... mainly as they are connected with the larger movements of the deeper waters beneath. The re-election of Speaker Reed to Congress, and the contest for the re-election of Mr. Breckinridge in Arkansas; the Federal Election Bill, which proposes to secure a free ballot for all men irrespective of color, and the Convention in Mississippi, which aimed avowedly to curtail the voting of the colored people—all these derive their importance from their relation to the gravest problem of American statesmanship. ...
— The American Missionary, October, 1890, Vol. XLIV., No. 10 • Various

... there was a tempest of arguments from the other side, but there was not a point he had not foreseen, and as attack only brought out the iniquities of the measure, they let the bill come to ballot. The measure was defeated, and for days the papers were headlined with David Dunne's name, and accounts of how the veterans had been routed by the ...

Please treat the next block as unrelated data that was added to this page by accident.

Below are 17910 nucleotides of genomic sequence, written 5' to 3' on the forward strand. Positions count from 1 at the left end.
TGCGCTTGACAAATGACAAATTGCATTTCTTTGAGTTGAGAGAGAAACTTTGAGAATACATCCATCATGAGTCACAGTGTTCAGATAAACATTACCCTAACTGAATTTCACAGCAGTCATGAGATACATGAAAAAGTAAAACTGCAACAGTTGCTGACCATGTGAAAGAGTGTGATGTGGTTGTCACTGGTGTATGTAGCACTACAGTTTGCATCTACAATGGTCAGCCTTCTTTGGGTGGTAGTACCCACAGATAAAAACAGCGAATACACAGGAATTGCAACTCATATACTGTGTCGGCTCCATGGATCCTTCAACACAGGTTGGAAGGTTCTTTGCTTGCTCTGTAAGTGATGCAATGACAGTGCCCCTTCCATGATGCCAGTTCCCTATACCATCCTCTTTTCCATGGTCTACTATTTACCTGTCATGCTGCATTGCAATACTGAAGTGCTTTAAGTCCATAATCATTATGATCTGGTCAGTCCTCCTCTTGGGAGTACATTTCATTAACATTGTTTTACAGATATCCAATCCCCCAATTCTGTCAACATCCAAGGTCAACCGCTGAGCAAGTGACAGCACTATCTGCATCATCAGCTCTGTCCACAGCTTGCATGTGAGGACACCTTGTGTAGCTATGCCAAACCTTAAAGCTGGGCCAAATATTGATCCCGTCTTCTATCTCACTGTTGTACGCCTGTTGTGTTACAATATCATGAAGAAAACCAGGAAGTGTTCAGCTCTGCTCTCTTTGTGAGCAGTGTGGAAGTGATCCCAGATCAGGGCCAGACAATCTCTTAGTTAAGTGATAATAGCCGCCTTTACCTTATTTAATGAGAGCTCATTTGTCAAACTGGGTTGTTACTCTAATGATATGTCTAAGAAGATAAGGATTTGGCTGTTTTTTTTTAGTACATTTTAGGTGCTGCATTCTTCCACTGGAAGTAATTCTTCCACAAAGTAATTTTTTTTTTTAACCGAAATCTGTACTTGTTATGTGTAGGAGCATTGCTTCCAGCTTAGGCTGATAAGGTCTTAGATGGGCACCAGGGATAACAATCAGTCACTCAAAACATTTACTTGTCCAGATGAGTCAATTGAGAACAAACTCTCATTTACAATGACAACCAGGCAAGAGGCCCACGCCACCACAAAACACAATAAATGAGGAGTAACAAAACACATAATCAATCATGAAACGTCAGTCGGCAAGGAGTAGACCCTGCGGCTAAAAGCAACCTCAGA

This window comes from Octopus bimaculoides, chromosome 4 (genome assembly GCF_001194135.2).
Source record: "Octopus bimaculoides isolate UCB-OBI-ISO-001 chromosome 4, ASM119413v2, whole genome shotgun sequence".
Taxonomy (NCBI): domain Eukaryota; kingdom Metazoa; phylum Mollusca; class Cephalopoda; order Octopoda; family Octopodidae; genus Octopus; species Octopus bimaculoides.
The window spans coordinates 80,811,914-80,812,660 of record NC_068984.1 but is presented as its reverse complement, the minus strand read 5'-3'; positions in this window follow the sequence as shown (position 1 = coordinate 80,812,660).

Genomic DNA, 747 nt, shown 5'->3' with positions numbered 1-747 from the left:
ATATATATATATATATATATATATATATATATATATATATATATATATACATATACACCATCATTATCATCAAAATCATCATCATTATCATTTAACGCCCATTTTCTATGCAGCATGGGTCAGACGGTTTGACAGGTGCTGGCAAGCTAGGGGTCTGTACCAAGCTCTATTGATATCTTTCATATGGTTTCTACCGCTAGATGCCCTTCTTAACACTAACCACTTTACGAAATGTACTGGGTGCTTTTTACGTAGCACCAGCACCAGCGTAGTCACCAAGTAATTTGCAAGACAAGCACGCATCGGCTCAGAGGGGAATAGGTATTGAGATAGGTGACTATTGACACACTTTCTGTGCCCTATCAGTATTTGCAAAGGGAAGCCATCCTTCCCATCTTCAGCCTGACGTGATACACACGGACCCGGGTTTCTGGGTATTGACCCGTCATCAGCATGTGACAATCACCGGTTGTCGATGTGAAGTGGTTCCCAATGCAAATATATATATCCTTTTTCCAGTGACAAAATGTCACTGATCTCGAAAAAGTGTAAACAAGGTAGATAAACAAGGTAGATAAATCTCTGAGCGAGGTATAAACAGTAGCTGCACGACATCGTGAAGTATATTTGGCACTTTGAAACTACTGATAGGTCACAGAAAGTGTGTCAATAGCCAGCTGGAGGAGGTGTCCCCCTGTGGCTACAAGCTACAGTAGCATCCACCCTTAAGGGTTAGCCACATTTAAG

— David Dunne - A Romance of the Middle West • Belle Kanaris Maniates

... I come to the crux of my discussion. Thus rejecting results reached by the ballot as now in practical use, a query is already in the minds of those who listen. At once suggesting itself and flung in my face, it is asked as a political poser, and not without a sneer,—What else or better have I to propose? Would I advise a return to old and discarded methods,—Heredity, ...
— 'Tis Sixty Years Since • Charles Francis Adams

... enormous vote was being polled, nevertheless. In all the booths in all the great cities long lines of people were waiting, and reports of the same character were coming from the country districts. But with the secret ballot there was nothing whatever to indicate which way this vote was being cast, nor would there be until the polls were closed and the official count was begun. It was said that in many of the precincts of New York, Boston, and Philadelphia ...
— The Candidate - A Political Romance • Joseph Alexander Altsheler